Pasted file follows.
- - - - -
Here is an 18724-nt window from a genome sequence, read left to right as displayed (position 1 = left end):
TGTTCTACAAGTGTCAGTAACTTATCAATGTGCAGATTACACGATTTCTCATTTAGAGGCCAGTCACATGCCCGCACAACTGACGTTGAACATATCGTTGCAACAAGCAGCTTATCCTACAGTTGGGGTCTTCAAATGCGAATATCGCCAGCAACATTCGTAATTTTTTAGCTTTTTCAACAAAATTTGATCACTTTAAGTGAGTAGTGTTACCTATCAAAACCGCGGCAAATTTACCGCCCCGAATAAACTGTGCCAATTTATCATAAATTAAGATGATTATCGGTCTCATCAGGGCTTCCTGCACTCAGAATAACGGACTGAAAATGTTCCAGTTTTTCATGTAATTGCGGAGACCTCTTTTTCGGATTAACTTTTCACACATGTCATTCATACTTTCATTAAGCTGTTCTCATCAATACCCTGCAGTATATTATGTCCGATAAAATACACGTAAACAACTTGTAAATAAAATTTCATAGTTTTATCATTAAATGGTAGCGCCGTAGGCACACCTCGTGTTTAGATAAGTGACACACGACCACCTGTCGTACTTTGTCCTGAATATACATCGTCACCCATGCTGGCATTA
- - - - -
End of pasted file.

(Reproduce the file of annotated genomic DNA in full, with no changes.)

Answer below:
Here is an 18724-nt window from a genome sequence, read left to right as displayed (position 1 = left end):
TGTTCTACAAGTGTCAGTAACTTATCAATGTGCAGATTACACGATTTCTCATTTAGAGGCCAGTCACATGCCCGCACAACTGACGTTGAACATATCGTTGCAACAAGCAGCTTATCCTACAGTTGGGGTCTTCAAATGCGAATATCGCCAGCAACATTCGTAATTTTTTAGCTTTTTCAACAAAATTTGATCACTTTAAGTGAGTAGTGTTACCTATCAAAACCGCGGCAAATTTACCGCCCCGAATAAACTGTGCCAATTTATCATAAATTAAGATGATTATCGGTCTCATCAGGGCTTCCTGCACTCAGAATAACGGACTGAAAATGTTCCAGTTTTTCATGTAATTGCGGAGACCTCTTTTTCGGATTAACTTTTCACACATGTCATTCATACTTTCATTAAGCTGTTCTCATCAATACCCTGCAGTATATTATGTCCGATAAAATACACGTAAACAACTTGTAAATAAAATTTCATAGTTTTATCATTAAATGGTAGCGCCGTAGGCACACCTCGTGTTTAGATAAGTGACACACGACCACCTGTCGTACTTTGTCCTGAATATACATCGTCACCCATGCTGGCATTA